It was an eventful three months for stocks, although in the end, the overall movements in equity markets were modest. Below are the historical returns for the major markets:
U.S. large company stocks increased in value by 2% and small company stocks went up by 1%. However, the relatively small increases belie the more dramatic monthly movements. For the first month, the S&P 500 declined by almost 6% before recovering nicely over the next two months. Developed market stocks followed a similar trend, increasing by 1% for the quarter. Emerging market stocks fell by less than half a percent, hampered by the problems involving the Ukraine. The bond market increased in value for the quarter by 2%, and investors have seemed to accept the tapering of the bond buying program by the Federal Reserve.
As was the case at the beginning of the year, the current economic data is very positive. Some of the many positive signs include:
Gross Domestic Product (GDP) growth for 2013 was 2.6%
The unemployment rate has leveled at 6.5%
Inflation remains low – the consumer price index has risen by 1.5% over the past year
U.S. corporations and households continue to reduce the amount of borrowing
Corporate profits, in absolute terms, and as a proportion of sales, continue to set record levels
Real estate prices continue to recover from the recession
Corporate capital spending, while still below pre-recession levels, continues to rise steadily
For all of these reasons, we remain bullish on the U.S. economy.
Stock Market Outlook
Before looking forward, let’s review some of our comments we made at the beginning of the year. Specifically, we chided those who were calling the current valuation of U.S. stocks a “bubble,” and predicting an imminent significant decline in prices. Obviously, such chiding was warranted. What is particularly interesting is that although the market conditions today are virtually identical to what they were in January, we see few market commentators using the “b” word. Apparently, bubble bursting predictions, like corporate earnings, follow a momentum pattern with a high degree of randomness.
While we are not as bullish on the stock market as we are on the economy, we still believe it is a good time to invest in stocks. Valuations relative to earnings are close to long-term market averages. As we suggested in January, there has been a small rise in market volatility, but it’s still much lower than historical norms.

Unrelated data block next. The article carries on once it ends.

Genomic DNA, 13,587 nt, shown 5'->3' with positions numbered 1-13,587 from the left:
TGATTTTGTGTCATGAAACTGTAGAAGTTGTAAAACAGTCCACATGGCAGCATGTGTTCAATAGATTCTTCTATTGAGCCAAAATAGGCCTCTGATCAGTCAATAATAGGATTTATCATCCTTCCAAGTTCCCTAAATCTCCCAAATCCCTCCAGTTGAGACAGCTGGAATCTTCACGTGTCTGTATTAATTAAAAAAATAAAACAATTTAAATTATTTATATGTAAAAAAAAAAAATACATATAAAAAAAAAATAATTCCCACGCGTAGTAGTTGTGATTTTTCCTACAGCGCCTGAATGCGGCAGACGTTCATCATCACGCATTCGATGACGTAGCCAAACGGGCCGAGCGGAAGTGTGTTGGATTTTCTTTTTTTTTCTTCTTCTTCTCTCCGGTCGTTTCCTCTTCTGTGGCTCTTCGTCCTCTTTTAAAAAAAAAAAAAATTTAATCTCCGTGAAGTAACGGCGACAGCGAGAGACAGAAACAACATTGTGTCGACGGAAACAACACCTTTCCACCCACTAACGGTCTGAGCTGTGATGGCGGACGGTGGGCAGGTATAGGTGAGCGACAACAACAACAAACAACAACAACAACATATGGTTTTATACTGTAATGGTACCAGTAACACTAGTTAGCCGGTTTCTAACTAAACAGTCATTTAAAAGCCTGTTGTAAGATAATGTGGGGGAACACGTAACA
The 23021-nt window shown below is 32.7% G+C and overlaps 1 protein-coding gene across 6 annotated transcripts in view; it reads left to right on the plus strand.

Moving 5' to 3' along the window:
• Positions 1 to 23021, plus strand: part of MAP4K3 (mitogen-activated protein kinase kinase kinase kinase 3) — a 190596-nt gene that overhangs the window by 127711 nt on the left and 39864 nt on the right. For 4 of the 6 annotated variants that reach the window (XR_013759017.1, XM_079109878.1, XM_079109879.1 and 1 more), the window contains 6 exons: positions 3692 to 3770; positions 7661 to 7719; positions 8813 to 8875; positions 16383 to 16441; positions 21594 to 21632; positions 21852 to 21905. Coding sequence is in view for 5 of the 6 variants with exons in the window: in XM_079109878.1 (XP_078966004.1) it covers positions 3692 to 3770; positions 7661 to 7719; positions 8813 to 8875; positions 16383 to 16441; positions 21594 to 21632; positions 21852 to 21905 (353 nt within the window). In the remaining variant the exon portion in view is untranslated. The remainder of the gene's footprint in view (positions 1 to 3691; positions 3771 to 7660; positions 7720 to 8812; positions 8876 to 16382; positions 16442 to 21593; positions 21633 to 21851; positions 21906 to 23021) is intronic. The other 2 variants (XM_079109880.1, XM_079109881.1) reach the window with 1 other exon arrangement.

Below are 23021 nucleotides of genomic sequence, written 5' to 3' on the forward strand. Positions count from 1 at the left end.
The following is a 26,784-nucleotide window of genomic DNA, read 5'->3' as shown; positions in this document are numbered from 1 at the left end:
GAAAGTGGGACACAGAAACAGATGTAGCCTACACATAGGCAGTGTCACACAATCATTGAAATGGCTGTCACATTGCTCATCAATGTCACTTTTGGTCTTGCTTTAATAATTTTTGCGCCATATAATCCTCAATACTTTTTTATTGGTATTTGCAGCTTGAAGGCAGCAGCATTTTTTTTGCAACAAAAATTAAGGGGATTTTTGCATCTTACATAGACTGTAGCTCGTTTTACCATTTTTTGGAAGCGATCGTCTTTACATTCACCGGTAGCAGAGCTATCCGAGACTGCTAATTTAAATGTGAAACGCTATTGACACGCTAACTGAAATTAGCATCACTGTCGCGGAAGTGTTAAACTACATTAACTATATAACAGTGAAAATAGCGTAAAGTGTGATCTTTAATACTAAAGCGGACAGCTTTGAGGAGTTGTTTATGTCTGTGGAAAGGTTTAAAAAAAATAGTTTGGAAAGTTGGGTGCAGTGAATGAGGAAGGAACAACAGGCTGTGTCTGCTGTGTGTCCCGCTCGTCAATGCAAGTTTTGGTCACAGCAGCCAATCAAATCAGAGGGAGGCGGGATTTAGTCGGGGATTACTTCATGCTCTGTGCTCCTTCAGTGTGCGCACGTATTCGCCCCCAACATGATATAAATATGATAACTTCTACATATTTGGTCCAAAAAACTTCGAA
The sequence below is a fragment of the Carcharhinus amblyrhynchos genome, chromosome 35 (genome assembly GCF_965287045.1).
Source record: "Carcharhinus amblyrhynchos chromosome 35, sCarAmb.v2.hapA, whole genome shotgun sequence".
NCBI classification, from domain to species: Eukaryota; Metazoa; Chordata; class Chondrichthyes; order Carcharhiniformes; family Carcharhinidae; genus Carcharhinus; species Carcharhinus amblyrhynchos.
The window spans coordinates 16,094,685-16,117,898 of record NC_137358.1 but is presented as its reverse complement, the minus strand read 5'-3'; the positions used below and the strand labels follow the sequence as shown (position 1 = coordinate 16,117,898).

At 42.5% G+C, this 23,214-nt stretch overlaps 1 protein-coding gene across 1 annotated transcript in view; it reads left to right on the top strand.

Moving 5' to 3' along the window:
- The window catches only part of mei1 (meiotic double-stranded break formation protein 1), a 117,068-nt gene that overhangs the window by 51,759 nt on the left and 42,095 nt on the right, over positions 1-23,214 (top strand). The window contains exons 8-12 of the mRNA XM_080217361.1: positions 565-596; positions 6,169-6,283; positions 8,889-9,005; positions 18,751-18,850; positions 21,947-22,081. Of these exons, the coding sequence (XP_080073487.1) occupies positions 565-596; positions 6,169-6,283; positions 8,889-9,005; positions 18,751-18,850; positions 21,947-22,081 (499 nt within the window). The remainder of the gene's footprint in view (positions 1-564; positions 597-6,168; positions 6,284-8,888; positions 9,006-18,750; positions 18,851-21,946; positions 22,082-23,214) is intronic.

Of course, with stock markets, short-term movements will always be difficult to predict, because we are dealing not only with changes in corporate and economic data, but also investors’ psychological reactions to that data. Our main tangible concern is the situation in the Ukraine. While there are always political tensions across the globe, one that involves a major economic and military power justifiable creates significant uncertainty.
The bond market seems to have stabilized. It’s interesting that with all of the commotion about the risk of bonds since April of last year, the broad bond market has been basically flat for the past 12 months. However, we remain somewhat concerned about Treasuries, and we still believe one should continue to diversify away from government bonds and into other sectors of the market, at least until the tapering program is complete.
The economic and market situation remains largely unchanged from three months ago. The economy is continuing its long slow path of recovery from the recession. The U.S. stock market is stable with appropriate valuations and good growth prospects. Our main concern is the political tension in Eastern Europe. Bonds, while an important part of most investor’s portfolios, will probably yield low returns going forward. While we believe stock market returns in the future will be lower than what investors’ enjoyed over the past few years, we feel very comfortable recommending balanced portfolios including an appropriate portion of equities.